Fractional flow reserve substitutes in aortic stenosis

EuroIntervention 2020;16:e273-e275. DOI: 10.4244/EIJV16I4A46

Nils Johnson
Nils P. Johnson1, MD, MS; Pim A.L. Tonino2, MD, PhD
1. Weatherhead PET Center, Division of Cardiology, Department of Medicine, McGovern Medical School at UTHealth and Memorial Hermann Hospital, Houston, TX, USA; 2. Department of cardiology, Catharina Hospital, Eindhoven, the Netherlands

“Accept no substitutes!”. Does this slogan belong solely to the domain of the advertiser, or might it apply to medicine beyond generic drug substitutions at the pharmacy? The QASTA study, published in this issue of EuroIntervention1, demands that we address the question in regard to coronary physiology for patients with aortic stenosis (AS) undergoing transcatheter aortic valve implantation (TAVI).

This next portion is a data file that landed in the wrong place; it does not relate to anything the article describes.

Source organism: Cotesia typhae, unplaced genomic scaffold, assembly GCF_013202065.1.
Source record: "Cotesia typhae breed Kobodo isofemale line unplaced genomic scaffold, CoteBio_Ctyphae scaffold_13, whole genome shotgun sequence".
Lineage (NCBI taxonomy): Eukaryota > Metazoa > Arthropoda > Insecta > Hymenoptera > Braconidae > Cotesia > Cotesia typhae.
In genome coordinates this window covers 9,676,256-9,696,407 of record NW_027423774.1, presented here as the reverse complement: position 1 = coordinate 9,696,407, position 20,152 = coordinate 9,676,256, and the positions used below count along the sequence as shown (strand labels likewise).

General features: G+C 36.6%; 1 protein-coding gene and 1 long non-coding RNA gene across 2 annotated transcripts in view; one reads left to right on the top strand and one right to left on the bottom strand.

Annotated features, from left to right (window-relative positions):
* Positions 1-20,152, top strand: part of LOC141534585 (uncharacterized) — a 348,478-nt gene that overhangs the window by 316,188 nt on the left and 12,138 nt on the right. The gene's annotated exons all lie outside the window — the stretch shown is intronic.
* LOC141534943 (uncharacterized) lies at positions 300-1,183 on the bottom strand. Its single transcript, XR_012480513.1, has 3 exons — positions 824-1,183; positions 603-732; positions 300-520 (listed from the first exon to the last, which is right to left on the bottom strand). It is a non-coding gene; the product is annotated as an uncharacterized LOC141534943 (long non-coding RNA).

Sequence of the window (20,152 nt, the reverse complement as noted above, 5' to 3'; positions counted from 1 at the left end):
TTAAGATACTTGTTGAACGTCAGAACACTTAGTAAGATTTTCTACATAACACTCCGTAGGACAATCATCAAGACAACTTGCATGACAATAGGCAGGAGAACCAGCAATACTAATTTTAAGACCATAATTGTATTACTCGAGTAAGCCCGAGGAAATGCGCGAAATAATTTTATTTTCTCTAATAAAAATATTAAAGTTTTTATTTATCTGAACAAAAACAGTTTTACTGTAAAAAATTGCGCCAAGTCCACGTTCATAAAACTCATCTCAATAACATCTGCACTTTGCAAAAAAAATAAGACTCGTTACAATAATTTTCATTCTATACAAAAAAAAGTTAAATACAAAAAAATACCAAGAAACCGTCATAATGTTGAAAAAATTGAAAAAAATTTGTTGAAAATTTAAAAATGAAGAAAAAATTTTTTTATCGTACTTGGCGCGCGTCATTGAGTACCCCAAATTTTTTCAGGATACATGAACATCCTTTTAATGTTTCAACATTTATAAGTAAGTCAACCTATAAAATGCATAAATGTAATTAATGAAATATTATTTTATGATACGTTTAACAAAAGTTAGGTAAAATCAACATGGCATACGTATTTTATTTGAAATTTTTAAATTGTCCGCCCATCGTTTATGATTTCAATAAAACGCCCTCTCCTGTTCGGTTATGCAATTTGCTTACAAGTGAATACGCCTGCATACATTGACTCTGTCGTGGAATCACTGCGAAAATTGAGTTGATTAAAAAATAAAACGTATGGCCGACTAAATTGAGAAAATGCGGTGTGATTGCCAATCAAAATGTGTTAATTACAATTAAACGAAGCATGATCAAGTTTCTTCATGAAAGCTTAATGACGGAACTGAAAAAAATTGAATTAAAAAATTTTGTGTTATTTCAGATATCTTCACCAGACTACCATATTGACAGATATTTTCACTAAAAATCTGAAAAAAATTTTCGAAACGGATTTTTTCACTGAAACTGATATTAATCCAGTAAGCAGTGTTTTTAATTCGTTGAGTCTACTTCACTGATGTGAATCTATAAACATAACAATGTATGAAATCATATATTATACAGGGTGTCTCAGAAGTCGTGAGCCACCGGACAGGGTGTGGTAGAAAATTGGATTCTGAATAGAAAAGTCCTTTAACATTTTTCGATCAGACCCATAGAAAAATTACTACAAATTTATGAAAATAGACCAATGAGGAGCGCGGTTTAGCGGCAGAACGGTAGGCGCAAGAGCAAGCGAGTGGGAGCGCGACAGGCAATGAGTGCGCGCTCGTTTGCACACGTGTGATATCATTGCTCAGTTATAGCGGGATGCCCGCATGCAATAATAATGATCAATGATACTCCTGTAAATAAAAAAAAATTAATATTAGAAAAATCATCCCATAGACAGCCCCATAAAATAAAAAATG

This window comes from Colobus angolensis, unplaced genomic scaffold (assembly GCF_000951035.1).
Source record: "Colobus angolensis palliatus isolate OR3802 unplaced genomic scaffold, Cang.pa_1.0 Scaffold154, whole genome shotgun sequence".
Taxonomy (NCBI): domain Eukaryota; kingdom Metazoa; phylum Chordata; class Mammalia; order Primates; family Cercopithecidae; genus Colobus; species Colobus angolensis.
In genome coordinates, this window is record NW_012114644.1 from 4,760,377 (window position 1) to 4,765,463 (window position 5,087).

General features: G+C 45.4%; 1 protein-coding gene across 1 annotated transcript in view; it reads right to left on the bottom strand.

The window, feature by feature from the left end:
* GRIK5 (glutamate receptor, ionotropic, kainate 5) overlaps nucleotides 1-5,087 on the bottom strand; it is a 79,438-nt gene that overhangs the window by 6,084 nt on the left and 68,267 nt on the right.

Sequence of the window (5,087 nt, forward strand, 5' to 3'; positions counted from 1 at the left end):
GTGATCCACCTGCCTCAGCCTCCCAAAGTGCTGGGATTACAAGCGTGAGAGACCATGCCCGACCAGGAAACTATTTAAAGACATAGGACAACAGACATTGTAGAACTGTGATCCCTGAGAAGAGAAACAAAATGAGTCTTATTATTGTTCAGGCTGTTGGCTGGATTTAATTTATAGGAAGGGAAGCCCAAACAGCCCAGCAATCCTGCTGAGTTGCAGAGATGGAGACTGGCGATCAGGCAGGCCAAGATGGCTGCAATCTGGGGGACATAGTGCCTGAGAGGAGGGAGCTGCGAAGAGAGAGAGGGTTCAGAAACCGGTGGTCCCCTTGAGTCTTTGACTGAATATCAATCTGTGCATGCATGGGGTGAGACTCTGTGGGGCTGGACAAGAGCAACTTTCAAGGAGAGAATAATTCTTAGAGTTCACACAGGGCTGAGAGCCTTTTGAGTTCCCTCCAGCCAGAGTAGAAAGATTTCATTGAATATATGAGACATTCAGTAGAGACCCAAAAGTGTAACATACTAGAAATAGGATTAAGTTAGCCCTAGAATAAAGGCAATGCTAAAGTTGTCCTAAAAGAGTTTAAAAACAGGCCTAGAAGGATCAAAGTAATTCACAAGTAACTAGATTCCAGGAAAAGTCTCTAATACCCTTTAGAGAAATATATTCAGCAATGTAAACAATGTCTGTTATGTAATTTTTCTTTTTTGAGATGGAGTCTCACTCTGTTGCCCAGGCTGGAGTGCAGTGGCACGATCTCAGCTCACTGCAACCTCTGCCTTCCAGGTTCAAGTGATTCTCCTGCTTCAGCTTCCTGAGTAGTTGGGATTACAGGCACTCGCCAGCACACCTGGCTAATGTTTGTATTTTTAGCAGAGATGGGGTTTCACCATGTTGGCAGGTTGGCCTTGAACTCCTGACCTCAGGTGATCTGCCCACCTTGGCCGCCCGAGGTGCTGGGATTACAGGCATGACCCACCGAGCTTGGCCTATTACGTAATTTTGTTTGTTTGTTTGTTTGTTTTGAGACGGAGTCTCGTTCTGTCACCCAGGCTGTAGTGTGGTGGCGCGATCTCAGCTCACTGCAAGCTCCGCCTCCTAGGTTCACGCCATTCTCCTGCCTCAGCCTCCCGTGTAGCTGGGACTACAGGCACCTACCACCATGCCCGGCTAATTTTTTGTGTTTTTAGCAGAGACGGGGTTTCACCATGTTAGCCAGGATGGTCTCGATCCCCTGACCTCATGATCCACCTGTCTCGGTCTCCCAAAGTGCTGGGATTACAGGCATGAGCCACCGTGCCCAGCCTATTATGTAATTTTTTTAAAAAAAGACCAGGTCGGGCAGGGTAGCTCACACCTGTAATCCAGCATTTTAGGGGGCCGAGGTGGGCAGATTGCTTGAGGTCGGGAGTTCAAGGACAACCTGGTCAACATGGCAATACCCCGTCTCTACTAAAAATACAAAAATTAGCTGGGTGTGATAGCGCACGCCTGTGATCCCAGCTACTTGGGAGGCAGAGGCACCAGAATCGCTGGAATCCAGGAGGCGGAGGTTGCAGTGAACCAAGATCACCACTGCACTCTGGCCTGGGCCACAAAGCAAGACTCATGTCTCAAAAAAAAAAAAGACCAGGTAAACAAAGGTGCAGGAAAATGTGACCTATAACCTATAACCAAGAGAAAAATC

In that study, 138 lesions from 7 centres in 5 countries underwent fractional flow reserve (FFR) assessment as part of the TAVI workup, then post hoc analysis of the angiograms to compute the quantitative flow ratio (QFR). Does QFR provide ...

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